gettum8

gettum8

September 17, 2012
edited about 1 month ago

Disc one is good, Disc two is one my favorite mixes ever. Recently listened to it on a road trip driving through the canyons of Utah as the sun was coming up and at that moment, with the scenery, it sounded amazing. I will always have a certain nostalgia for these GU Mixes. Athens, San Francisco, New York and London are my favorites. They were so influential to my taste in dance music throughout my early 20's. There is plenty of good music now [2016], but these early GU releases were in a class by themselves.
jiggawhat

jiggawhat

January 24, 2012
edited over 3 years ago

The first time I listened to this I thought it was boring, aside for two tracks that just totally captured me, BPT's Moody, and the John Ciafone dub of Turn Me On. I gave it a second listen, and I was like, wait, this isn't so bad. It's pretty good. "Frank Sinatra" is catchy even though it's completely stupid, and Red Light District is pretty groovy too. On the third listen, it finally clicked. It's an immense journey and certainly validated the hype that I was hearing about Tenaglia back during this time. It always puts a smile on my face. Everyone knows about Digweed's and Sasha's contributions to the GU series, but poor old Danny Tenaglia gets overlooked. Don't make that mistake.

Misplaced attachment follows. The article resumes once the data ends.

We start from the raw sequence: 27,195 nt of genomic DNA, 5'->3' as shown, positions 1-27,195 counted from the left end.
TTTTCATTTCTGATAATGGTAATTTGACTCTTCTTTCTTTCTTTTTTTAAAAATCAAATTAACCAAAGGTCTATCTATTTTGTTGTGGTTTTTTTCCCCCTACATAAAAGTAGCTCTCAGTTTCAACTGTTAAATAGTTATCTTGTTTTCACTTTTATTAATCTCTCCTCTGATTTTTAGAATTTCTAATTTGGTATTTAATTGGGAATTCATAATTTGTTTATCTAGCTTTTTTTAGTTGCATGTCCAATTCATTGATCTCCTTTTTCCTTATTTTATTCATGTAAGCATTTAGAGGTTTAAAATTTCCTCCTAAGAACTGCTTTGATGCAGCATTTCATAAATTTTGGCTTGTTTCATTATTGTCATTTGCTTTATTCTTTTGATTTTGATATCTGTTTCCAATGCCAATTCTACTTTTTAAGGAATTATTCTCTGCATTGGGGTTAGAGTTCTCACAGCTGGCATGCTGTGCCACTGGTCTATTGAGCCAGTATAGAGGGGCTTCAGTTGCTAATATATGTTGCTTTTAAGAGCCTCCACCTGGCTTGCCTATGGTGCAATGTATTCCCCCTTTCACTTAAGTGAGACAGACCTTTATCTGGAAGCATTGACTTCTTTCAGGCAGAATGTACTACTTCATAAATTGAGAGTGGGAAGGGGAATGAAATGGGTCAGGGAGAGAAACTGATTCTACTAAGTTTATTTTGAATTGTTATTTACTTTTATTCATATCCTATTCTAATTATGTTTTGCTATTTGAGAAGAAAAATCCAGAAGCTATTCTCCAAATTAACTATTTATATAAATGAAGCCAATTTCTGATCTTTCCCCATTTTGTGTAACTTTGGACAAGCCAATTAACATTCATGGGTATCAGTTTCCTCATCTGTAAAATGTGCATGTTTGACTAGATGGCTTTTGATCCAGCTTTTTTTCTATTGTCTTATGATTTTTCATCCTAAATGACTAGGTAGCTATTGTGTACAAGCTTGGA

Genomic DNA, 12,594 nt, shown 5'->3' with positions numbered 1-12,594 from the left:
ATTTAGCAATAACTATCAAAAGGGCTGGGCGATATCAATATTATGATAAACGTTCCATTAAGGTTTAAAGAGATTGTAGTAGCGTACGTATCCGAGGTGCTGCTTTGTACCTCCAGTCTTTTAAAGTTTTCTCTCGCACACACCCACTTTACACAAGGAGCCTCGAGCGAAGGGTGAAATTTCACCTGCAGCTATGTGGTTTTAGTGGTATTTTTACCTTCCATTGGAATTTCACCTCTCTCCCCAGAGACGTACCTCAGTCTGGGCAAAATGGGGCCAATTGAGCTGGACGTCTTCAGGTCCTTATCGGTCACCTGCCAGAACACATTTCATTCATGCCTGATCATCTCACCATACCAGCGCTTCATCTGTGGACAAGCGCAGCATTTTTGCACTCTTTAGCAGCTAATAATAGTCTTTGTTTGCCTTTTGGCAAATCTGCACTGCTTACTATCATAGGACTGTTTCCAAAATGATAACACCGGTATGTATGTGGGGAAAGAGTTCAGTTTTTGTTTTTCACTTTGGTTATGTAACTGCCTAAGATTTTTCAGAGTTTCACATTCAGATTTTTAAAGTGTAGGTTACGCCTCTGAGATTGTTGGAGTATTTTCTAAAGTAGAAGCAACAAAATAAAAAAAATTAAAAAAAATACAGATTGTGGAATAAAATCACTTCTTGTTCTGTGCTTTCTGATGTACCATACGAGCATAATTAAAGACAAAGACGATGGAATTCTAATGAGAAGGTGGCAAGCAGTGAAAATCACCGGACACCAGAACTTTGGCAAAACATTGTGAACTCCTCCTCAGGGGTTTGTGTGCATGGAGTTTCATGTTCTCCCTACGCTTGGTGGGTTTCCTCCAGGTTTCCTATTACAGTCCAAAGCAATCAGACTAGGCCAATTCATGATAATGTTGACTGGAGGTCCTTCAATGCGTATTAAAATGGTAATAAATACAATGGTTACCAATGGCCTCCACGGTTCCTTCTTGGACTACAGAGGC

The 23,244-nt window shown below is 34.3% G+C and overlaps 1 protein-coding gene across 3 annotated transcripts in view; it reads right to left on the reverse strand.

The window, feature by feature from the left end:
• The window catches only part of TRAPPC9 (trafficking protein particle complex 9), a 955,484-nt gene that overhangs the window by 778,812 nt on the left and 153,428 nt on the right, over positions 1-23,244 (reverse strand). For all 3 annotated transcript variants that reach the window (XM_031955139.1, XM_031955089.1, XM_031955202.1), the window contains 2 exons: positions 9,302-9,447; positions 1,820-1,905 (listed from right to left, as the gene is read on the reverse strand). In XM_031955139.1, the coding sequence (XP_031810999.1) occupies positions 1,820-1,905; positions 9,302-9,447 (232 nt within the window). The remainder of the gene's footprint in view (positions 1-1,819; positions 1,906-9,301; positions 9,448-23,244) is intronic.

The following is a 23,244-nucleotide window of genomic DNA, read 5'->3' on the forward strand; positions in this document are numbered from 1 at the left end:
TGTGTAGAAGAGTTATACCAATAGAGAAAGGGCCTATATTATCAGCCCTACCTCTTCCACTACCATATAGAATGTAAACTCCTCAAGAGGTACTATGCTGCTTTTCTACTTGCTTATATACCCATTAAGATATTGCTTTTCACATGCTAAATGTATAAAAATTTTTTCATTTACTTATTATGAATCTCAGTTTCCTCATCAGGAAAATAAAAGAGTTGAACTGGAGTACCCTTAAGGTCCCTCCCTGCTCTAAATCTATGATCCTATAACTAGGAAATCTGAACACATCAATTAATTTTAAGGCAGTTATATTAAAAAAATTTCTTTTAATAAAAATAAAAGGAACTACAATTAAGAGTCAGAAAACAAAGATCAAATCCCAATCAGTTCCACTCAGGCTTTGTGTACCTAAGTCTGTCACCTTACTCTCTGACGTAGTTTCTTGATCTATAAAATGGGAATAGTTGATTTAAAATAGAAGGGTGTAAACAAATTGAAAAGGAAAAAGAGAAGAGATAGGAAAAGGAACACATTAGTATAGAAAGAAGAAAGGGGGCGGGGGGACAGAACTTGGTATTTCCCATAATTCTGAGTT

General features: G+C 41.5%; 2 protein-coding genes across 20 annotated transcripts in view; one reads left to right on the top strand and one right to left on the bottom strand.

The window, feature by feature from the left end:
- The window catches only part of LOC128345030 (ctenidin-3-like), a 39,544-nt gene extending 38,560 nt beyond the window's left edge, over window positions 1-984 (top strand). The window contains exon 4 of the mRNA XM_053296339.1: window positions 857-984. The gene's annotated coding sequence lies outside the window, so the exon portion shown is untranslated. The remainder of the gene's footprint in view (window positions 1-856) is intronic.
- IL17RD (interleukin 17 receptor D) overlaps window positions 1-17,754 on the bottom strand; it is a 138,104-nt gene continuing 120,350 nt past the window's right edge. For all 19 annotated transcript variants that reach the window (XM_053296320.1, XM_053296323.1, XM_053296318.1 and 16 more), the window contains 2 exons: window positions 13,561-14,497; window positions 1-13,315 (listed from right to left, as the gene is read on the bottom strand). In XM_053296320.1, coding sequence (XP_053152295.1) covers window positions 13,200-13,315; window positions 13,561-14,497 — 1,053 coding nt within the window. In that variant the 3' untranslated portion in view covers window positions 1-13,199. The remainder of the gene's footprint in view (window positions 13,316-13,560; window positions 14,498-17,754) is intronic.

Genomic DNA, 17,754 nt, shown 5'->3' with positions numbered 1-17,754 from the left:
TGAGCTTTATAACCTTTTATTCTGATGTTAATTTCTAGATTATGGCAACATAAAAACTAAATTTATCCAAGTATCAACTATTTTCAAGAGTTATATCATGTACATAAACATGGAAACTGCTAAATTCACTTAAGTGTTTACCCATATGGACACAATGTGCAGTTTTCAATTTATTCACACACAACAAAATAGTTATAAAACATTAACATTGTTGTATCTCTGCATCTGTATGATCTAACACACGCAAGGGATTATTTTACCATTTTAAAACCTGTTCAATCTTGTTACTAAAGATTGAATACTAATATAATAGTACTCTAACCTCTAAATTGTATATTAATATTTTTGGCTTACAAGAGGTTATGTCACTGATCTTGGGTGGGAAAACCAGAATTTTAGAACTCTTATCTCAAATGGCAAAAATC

Secret_Agent

Secret_Agent

January 11, 2010
One of my favorite mixes ever, especially remembering being right there at the tunnel listening to Miss Kittin live.... not just listening to it, but watching it all happen in front of me word for word. This 2 cd set was perfectly put together and I will always regard it as one of the best, just like the DJ.
maroko

maroko

March 10, 2008